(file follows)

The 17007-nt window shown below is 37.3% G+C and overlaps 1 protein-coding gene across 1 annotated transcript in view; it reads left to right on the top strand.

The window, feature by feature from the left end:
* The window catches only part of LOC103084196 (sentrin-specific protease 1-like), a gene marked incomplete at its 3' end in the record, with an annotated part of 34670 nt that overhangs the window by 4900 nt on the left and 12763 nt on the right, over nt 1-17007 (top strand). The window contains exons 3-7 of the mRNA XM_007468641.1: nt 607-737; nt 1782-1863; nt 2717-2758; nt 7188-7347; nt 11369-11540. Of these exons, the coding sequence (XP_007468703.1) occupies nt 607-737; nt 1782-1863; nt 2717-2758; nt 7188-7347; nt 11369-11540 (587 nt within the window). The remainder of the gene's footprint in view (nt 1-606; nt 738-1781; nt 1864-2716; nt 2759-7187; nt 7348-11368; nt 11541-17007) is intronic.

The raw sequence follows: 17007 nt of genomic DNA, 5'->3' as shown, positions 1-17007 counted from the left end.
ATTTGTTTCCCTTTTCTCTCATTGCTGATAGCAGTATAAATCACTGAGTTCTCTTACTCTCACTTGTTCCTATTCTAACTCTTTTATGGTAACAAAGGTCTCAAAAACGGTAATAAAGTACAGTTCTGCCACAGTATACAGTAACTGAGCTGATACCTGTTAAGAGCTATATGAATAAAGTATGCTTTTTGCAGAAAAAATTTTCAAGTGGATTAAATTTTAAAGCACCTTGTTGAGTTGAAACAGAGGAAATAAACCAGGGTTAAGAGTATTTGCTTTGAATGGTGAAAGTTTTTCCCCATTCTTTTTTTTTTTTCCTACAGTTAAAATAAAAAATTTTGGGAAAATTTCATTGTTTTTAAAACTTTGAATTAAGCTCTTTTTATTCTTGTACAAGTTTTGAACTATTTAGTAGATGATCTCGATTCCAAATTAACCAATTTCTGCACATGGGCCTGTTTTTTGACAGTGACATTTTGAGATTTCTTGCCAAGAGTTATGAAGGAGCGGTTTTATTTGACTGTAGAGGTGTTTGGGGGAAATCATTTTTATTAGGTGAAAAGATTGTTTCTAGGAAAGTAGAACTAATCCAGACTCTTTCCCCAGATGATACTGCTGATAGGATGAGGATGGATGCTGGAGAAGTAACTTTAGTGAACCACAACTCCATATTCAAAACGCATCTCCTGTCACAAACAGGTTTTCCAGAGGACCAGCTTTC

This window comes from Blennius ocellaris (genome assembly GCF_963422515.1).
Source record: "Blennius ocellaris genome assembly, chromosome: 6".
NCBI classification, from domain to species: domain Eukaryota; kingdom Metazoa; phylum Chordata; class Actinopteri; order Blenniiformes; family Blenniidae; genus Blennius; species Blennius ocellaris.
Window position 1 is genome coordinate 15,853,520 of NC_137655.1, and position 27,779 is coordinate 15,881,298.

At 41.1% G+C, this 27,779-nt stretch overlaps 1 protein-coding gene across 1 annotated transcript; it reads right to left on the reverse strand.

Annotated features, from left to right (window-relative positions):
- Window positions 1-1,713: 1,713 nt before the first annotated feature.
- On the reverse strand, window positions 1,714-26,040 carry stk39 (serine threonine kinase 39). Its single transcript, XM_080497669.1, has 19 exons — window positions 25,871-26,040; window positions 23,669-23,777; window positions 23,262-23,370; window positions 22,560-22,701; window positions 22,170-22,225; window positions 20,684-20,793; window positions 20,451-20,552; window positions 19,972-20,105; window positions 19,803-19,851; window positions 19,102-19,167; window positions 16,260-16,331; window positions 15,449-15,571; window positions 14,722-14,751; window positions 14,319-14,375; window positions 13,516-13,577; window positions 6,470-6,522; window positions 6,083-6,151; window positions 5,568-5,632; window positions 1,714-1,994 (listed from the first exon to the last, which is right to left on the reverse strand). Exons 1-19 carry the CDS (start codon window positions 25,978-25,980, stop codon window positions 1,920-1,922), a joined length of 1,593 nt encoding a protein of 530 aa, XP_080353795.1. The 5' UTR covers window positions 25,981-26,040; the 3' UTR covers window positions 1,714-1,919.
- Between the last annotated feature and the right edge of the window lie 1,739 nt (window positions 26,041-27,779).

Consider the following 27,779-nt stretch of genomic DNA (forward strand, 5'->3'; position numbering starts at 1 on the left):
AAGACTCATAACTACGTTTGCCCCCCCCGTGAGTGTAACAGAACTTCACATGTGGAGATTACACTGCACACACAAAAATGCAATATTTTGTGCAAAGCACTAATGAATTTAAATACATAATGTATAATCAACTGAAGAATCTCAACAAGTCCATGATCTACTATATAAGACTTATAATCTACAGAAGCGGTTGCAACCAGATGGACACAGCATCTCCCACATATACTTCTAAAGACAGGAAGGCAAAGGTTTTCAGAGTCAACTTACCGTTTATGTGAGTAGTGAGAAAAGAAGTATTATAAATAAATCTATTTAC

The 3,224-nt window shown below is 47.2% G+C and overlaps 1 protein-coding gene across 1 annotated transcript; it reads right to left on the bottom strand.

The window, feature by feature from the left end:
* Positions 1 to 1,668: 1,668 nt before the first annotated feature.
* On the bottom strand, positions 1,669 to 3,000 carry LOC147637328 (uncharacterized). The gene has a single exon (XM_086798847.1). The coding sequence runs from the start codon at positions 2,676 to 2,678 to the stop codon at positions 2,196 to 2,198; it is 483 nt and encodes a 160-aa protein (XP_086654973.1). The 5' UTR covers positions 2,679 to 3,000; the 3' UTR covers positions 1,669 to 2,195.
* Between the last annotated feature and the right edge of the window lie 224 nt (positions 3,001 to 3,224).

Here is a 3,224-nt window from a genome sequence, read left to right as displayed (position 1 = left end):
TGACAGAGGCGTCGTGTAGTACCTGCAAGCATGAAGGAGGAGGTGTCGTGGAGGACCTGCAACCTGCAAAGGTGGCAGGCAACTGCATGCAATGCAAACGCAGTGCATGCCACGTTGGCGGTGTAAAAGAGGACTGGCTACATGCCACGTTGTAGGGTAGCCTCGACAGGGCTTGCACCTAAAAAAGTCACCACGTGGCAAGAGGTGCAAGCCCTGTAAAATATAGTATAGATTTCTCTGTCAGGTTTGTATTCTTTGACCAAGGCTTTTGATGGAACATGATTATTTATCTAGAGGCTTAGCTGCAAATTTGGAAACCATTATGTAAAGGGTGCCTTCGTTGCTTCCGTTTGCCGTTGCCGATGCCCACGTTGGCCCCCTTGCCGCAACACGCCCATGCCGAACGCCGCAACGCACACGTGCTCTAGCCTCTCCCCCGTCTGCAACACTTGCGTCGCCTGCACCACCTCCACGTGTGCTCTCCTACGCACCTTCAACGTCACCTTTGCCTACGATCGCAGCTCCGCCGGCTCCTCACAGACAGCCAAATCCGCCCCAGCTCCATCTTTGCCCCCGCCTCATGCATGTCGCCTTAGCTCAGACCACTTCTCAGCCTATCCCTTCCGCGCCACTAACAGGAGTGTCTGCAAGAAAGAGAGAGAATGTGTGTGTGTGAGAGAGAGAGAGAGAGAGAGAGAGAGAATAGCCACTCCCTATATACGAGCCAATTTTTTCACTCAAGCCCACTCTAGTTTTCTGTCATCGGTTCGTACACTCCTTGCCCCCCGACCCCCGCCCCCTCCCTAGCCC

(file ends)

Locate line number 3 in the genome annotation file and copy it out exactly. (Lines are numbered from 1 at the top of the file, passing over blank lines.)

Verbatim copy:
* The window catches only part of LOC103084196 (sentrin-specific protease 1-like), a gene marked incomplete at its 3' end in the record, with an annotated part of 34670 nt that overhangs the window by 4900 nt on the left and 12763 nt on the right, over nt 1-17007 (top strand). The window contains exons 3-7 of the mRNA XM_007468641.1: nt 607-737; nt 1782-1863; nt 2717-2758; nt 7188-7347; nt 11369-11540. Of these exons, the coding sequence (XP_007468703.1) occupies nt 607-737; nt 1782-1863; nt 2717-2758; nt 7188-7347; nt 11369-11540 (587 nt within the window). The remainder of the gene's footprint in view (nt 1-606; nt 738-1781; nt 1864-2716; nt 2759-7187; nt 7348-11368; nt 11541-17007) is intronic.